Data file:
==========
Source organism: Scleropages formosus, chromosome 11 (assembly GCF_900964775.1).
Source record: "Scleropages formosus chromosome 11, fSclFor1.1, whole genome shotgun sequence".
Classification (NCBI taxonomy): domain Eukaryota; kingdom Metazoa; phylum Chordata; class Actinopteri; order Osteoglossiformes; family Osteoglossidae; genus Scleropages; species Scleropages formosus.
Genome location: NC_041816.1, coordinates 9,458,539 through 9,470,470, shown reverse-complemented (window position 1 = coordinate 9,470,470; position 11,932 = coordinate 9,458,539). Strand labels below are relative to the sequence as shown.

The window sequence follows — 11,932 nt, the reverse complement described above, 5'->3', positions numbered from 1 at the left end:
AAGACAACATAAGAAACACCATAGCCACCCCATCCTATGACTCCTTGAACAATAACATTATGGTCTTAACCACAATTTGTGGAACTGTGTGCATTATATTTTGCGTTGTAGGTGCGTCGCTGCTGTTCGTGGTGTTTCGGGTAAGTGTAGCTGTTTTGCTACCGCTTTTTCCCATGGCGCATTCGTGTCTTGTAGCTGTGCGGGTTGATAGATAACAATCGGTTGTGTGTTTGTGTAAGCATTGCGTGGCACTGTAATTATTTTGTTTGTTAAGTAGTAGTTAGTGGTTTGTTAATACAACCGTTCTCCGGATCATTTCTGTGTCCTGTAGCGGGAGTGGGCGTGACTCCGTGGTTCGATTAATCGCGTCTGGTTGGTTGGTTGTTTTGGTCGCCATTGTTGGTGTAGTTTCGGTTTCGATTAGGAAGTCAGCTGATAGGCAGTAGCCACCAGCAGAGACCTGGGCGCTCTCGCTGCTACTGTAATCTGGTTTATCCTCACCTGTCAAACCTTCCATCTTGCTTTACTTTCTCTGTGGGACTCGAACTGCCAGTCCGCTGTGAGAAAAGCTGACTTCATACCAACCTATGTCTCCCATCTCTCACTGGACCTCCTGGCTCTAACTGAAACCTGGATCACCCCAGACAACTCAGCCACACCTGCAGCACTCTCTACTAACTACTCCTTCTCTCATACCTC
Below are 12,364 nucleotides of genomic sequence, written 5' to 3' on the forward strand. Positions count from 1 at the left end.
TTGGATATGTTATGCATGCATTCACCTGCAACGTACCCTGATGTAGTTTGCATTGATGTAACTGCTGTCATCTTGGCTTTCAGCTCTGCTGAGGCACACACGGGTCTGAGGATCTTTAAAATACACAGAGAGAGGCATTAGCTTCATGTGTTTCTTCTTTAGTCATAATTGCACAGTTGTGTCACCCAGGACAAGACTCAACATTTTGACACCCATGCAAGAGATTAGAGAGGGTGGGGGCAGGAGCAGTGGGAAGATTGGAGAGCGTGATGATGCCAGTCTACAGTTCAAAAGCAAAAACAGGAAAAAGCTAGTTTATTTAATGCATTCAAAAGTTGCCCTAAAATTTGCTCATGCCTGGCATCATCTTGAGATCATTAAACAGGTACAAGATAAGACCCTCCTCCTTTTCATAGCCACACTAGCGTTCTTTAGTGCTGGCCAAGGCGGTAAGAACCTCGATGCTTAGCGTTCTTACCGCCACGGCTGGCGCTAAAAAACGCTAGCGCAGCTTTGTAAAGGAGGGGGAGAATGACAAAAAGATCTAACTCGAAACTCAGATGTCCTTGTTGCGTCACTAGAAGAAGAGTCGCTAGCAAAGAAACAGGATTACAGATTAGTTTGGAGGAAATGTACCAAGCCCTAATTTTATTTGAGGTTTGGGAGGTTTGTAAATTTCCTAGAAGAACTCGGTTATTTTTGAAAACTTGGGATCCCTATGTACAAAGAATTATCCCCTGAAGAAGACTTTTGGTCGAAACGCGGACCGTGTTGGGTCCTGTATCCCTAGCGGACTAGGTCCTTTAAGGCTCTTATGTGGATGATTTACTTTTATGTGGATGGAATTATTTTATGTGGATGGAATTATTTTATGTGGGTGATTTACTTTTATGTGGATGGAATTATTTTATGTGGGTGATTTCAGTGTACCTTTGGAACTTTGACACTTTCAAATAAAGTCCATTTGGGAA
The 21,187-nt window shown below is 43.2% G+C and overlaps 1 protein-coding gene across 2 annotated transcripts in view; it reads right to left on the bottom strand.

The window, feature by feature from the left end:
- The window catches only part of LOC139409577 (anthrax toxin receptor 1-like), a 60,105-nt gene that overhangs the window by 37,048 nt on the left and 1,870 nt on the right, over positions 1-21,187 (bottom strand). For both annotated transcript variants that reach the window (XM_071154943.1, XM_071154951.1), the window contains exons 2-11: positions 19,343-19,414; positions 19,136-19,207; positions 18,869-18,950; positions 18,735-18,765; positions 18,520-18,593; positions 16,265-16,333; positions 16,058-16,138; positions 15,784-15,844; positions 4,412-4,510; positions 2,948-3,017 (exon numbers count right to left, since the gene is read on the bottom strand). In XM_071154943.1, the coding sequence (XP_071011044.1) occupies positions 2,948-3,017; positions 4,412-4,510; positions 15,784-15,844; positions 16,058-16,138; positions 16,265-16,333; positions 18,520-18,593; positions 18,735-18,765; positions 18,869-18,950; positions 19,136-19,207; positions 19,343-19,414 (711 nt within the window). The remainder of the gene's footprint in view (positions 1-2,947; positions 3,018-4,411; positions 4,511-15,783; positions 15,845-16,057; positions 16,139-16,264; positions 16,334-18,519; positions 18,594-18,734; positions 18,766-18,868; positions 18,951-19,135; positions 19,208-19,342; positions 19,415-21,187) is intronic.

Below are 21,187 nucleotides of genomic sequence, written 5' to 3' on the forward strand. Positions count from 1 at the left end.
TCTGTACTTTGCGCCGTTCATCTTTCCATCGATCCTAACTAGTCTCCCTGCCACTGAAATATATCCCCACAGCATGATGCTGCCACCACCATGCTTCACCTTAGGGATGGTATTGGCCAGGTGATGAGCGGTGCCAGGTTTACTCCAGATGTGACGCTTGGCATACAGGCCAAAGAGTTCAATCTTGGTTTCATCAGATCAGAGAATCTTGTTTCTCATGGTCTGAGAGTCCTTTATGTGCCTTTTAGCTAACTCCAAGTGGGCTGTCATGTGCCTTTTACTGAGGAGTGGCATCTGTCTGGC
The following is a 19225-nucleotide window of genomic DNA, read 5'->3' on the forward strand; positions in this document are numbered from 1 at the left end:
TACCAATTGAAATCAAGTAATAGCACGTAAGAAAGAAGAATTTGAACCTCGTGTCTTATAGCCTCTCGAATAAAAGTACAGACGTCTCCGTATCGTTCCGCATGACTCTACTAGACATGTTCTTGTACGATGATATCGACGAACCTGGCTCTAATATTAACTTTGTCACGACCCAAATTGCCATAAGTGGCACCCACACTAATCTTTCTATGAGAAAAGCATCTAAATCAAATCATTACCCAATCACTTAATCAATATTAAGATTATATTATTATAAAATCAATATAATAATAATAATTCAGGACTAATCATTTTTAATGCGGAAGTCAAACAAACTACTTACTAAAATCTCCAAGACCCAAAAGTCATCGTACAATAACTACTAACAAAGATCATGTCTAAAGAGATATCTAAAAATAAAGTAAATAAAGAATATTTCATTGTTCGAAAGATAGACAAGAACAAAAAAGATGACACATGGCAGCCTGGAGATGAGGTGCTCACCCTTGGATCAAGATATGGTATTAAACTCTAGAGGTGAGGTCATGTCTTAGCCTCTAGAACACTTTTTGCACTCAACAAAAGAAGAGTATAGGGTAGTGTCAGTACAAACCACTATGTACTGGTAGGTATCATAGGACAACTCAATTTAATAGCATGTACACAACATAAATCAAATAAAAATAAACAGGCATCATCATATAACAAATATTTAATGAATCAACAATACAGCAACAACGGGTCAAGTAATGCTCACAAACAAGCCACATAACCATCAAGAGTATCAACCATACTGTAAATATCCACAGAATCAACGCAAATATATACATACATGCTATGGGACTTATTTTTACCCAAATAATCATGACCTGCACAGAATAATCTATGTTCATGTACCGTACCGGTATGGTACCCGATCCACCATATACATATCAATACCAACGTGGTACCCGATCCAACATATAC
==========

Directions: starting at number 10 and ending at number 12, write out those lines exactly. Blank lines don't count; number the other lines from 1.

The window, feature by feature from the left end:
- The window catches only part of LOC139409577 (anthrax toxin receptor 1-like), a 60,105-nt gene that overhangs the window by 37,048 nt on the left and 1,870 nt on the right, over positions 1-21,187 (bottom strand). For both annotated transcript variants that reach the window (XM_071154943.1, XM_071154951.1), the window contains exons 2-11: positions 19,343-19,414; positions 19,136-19,207; positions 18,869-18,950; positions 18,735-18,765; positions 18,520-18,593; positions 16,265-16,333; positions 16,058-16,138; positions 15,784-15,844; positions 4,412-4,510; positions 2,948-3,017 (exon numbers count right to left, since the gene is read on the bottom strand). In XM_071154943.1, the coding sequence (XP_071011044.1) occupies positions 2,948-3,017; positions 4,412-4,510; positions 15,784-15,844; positions 16,058-16,138; positions 16,265-16,333; positions 18,520-18,593; positions 18,735-18,765; positions 18,869-18,950; positions 19,136-19,207; positions 19,343-19,414 (711 nt within the window). The remainder of the gene's footprint in view (positions 1-2,947; positions 3,018-4,411; positions 4,511-15,783; positions 15,845-16,057; positions 16,139-16,264; positions 16,334-18,519; positions 18,594-18,734; positions 18,766-18,868; positions 18,951-19,135; positions 19,208-19,342; positions 19,415-21,187) is intronic.

Below are 21,187 nucleotides of genomic sequence, written 5' to 3' on the forward strand. Positions count from 1 at the left end.